Do you consider yourself creative? Many people still believe that there are creative types, and not so creative types. This is an image that is reinforced by ‘creative’ job titles, which put skills and attributes into neat little categories. However, the truth is very different, and we can all be creative, we just need to understand the processes that accompany the creative mind.
We all experience those classic “aha” moments, those light bulb moments of perfect mental clarity. But....
behind that moment is a defined thought process. Most of us use that process to some extent without even realising it. From being taught to skip difficult questions in exams, and to come back to them at the end, to ‘sleeping on’ a problem to let the less conscious parts of your brain work on it while you focus on something else, we all have ways of using our minds creatively.
The reason these approaches work is because while we are engaged in different activities, we are learning new information, some of which helps to fill in the gaps in the knowledge we have about the original problem or question. As we develop this knowledge and fill in the gaps new and better solutions occur to us, and failed solutions are put aside. Much of this occurs on a subconscious level, so when the solution presents itself to our rational, conscious mind, it is like a switch has been suddenly flipped on – hence the light bulb moment.
But, what has this got to do with artistic creativity?
Creativity in this sense works in exactly the same way. You start with the blank canvas or other medium. You have conscious thoughts about what you want to achieve, but how you achieve it comes from your imagination and subconscious mind. While you are thinking about the emotions you want to convey, colours, shapes, lines and materials will occur to you. Your mind is making connections based on the information it has, and the new information that you are feeding it with.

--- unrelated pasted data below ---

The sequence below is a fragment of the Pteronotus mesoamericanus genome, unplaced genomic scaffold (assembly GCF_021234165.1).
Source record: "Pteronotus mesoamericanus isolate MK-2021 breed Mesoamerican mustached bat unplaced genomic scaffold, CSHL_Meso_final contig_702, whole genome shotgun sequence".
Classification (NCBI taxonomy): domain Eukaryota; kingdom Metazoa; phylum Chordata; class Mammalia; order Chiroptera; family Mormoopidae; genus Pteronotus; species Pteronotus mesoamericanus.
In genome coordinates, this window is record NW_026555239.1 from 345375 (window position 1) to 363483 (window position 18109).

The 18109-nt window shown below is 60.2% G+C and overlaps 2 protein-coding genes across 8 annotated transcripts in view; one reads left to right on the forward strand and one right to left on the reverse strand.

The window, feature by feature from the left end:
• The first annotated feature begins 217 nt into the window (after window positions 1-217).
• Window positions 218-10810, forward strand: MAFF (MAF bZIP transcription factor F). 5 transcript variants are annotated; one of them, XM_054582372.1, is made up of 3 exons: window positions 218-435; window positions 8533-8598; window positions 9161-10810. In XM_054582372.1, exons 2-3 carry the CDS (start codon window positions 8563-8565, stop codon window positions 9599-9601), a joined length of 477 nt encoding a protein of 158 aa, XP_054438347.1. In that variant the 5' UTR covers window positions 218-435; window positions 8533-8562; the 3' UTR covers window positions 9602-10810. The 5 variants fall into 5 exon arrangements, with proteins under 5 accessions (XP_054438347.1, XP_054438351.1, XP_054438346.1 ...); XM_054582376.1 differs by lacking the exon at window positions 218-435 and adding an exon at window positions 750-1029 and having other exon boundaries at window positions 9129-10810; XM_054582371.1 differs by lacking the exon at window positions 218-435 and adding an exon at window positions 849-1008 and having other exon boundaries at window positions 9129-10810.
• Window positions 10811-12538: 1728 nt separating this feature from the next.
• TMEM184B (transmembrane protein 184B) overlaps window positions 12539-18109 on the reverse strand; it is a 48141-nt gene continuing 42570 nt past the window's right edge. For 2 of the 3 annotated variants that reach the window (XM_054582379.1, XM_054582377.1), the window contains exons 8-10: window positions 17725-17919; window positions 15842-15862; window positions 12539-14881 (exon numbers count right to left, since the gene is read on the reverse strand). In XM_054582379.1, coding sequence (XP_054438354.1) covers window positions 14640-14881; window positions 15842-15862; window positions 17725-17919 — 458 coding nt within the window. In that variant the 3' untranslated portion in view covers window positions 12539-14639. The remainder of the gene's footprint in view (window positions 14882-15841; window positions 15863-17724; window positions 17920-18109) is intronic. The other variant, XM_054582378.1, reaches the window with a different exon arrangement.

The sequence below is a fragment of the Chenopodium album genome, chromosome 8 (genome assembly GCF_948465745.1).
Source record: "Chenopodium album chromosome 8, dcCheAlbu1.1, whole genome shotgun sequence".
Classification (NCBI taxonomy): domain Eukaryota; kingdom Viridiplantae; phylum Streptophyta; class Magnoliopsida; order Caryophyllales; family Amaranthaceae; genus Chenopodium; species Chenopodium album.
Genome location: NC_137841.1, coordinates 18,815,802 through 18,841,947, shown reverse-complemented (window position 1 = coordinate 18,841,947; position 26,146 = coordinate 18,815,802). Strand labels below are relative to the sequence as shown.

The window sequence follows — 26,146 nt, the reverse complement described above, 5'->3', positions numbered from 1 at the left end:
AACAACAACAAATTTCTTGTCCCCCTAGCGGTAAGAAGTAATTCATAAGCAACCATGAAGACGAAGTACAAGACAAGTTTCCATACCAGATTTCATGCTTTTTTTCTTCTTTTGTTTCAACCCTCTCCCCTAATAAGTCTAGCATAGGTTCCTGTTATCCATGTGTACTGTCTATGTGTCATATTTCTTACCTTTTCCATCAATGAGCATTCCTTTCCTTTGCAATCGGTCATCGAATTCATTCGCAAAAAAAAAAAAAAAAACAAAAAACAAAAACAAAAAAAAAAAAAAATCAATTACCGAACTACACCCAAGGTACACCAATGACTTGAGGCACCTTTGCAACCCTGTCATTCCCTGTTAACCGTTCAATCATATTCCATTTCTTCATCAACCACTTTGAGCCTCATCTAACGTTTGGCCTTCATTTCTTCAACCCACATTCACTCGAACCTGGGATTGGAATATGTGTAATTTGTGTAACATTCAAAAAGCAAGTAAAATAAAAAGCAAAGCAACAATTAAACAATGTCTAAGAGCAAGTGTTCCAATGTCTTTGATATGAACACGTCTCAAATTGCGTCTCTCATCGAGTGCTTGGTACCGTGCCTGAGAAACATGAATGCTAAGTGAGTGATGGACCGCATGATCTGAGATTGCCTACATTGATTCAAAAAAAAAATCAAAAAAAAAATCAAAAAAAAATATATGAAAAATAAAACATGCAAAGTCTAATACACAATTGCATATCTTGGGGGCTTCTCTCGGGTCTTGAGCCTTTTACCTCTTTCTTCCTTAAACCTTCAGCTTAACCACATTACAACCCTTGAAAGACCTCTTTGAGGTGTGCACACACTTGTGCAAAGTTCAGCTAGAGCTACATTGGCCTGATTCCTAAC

So, for example, you want to express joy. You know what joy means to you, but as you recollect past moments of joy, images come to mind, these are combined with images of future joy that your imagination creates, based on your hope, plans and goals for your future. From all this information come the creative elements that make it to your piece of art.
This is one of the reasons why it is important to make a record of the process of creating a piece of art. The thoughts at each stage show you just as much about yourself, if not more, than the finished piece. It is also worth noting, that when reflecting on the finished piece, you are in a different emotional place than you were at each of the different stages of its creation. This means that your insights and reflections include new information, and are therefore coloured by this new information.